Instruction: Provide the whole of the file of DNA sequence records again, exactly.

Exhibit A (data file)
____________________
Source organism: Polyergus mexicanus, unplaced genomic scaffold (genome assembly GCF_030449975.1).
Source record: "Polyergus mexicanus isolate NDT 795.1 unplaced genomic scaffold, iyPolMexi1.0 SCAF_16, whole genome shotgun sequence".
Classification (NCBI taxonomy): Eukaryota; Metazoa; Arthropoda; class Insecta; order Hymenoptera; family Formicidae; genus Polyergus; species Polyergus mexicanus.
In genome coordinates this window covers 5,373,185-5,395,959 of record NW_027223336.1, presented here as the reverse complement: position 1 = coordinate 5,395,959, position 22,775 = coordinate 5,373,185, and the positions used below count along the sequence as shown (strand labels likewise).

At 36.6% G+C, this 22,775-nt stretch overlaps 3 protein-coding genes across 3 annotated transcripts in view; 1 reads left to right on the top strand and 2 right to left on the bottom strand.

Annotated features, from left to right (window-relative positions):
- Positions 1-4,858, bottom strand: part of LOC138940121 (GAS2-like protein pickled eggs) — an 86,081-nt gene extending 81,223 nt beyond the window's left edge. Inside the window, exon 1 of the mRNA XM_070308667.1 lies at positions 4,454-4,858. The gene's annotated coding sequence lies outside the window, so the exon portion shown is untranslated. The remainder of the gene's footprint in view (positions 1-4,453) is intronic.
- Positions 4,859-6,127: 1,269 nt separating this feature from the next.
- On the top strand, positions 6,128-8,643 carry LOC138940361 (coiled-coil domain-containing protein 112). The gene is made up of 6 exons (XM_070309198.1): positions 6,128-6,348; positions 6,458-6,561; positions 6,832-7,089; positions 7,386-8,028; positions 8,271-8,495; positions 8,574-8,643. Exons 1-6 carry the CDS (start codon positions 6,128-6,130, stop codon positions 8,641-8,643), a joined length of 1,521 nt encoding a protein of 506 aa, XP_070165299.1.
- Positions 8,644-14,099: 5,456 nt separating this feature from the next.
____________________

Source organism: Polyergus mexicanus, unplaced genomic scaffold (genome assembly GCF_030449975.1).
Source record: "Polyergus mexicanus isolate NDT 795.1 unplaced genomic scaffold, iyPolMexi1.0 SCAF_16, whole genome shotgun sequence".
Classification (NCBI taxonomy): Eukaryota; Metazoa; Arthropoda; class Insecta; order Hymenoptera; family Formicidae; genus Polyergus; species Polyergus mexicanus.
In genome coordinates this window covers 5,373,185-5,395,959 of record NW_027223336.1, presented here as the reverse complement: position 1 = coordinate 5,395,959, position 22,775 = coordinate 5,373,185, and the positions used below count along the sequence as shown (strand labels likewise).

At 36.6% G+C, this 22,775-nt stretch overlaps 3 protein-coding genes across 3 annotated transcripts in view; 1 reads left to right on the top strand and 2 right to left on the bottom strand.

Annotated features, from left to right (window-relative positions):
- Positions 1-4,858, bottom strand: part of LOC138940121 (GAS2-like protein pickled eggs) — an 86,081-nt gene extending 81,223 nt beyond the window's left edge. Inside the window, exon 1 of the mRNA XM_070308667.1 lies at positions 4,454-4,858. The gene's annotated coding sequence lies outside the window, so the exon portion shown is untranslated. The remainder of the gene's footprint in view (positions 1-4,453) is intronic.
- Positions 4,859-6,127: 1,269 nt separating this feature from the next.
- On the top strand, positions 6,128-8,643 carry LOC138940361 (coiled-coil domain-containing protein 112). The gene is made up of 6 exons (XM_070309198.1): positions 6,128-6,348; positions 6,458-6,561; positions 6,832-7,089; positions 7,386-8,028; positions 8,271-8,495; positions 8,574-8,643. Exons 1-6 carry the CDS (start codon positions 6,128-6,130, stop codon positions 8,641-8,643), a joined length of 1,521 nt encoding a protein of 506 aa, XP_070165299.1.
- Positions 8,644-14,099: 5,456 nt separating this feature from the next.